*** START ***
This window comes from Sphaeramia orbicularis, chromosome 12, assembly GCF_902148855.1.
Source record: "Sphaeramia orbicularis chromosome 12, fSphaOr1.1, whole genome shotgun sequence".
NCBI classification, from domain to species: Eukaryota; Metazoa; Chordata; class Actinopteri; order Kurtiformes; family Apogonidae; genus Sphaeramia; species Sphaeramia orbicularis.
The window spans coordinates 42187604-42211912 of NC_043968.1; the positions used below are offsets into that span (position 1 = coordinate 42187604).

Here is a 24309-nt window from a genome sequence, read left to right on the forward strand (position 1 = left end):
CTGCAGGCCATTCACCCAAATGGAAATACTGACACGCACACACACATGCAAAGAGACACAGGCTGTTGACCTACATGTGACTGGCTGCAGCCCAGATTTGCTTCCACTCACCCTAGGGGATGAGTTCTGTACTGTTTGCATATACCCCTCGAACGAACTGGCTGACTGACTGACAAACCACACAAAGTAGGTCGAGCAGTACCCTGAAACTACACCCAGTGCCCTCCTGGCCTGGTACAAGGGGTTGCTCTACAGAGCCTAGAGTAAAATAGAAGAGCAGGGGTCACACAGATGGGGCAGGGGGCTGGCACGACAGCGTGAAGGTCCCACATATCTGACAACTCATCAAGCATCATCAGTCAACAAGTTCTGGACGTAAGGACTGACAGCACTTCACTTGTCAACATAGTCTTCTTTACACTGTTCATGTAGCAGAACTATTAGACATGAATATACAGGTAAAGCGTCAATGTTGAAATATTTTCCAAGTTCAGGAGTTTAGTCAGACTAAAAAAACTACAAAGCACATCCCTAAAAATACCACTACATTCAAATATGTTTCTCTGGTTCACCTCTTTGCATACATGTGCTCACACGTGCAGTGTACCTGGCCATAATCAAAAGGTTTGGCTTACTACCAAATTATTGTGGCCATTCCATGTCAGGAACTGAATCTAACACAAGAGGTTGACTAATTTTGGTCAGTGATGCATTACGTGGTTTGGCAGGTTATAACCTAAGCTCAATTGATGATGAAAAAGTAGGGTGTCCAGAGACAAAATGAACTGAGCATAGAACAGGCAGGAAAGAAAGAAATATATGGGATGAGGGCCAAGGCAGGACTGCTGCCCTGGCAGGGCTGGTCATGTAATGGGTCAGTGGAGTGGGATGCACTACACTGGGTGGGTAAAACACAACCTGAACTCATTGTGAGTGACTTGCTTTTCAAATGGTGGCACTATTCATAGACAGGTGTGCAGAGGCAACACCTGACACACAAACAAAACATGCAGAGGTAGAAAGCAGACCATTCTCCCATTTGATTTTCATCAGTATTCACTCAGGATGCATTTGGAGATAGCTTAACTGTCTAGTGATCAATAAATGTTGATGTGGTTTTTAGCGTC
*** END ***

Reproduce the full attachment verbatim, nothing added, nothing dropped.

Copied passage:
This window comes from Sphaeramia orbicularis, chromosome 12, assembly GCF_902148855.1.
Source record: "Sphaeramia orbicularis chromosome 12, fSphaOr1.1, whole genome shotgun sequence".
NCBI classification, from domain to species: Eukaryota; Metazoa; Chordata; class Actinopteri; order Kurtiformes; family Apogonidae; genus Sphaeramia; species Sphaeramia orbicularis.
The window spans coordinates 42187604-42211912 of NC_043968.1; the positions used below are offsets into that span (position 1 = coordinate 42187604).

Here is a 24309-nt window from a genome sequence, read left to right on the forward strand (position 1 = left end):
CTGCAGGCCATTCACCCAAATGGAAATACTGACACGCACACACACATGCAAAGAGACACAGGCTGTTGACCTACATGTGACTGGCTGCAGCCCAGATTTGCTTCCACTCACCCTAGGGGATGAGTTCTGTACTGTTTGCATATACCCCTCGAACGAACTGGCTGACTGACTGACAAACCACACAAAGTAGGTCGAGCAGTACCCTGAAACTACACCCAGTGCCCTCCTGGCCTGGTACAAGGGGTTGCTCTACAGAGCCTAGAGTAAAATAGAAGAGCAGGGGTCACACAGATGGGGCAGGGGGCTGGCACGACAGCGTGAAGGTCCCACATATCTGACAACTCATCAAGCATCATCAGTCAACAAGTTCTGGACGTAAGGACTGACAGCACTTCACTTGTCAACATAGTCTTCTTTACACTGTTCATGTAGCAGAACTATTAGACATGAATATACAGGTAAAGCGTCAATGTTGAAATATTTTCCAAGTTCAGGAGTTTAGTCAGACTAAAAAAACTACAAAGCACATCCCTAAAAATACCACTACATTCAAATATGTTTCTCTGGTTCACCTCTTTGCATACATGTGCTCACACGTGCAGTGTACCTGGCCATAATCAAAAGGTTTGGCTTACTACCAAATTATTGTGGCCATTCCATGTCAGGAACTGAATCTAACACAAGAGGTTGACTAATTTTGGTCAGTGATGCATTACGTGGTTTGGCAGGTTATAACCTAAGCTCAATTGATGATGAAAAAGTAGGGTGTCCAGAGACAAAATGAACTGAGCATAGAACAGGCAGGAAAGAAAGAAATATATGGGATGAGGGCCAAGGCAGGACTGCTGCCCTGGCAGGGCTGGTCATGTAATGGGTCAGTGGAGTGGGATGCACTACACTGGGTGGGTAAAACACAACCTGAACTCATTGTGAGTGACTTGCTTTTCAAATGGTGGCACTATTCATAGACAGGTGTGCAGAGGCAACACCTGACACACAAACAAAACATGCAGAGGTAGAAAGCAGACCATTCTCCCATTTGATTTTCATCAGTATTCACTCAGGATGCATTTGGAGATAGCTTAACTGTCTAGTGATCAATAAATGTTGATGTGGTTTTTAGCGTC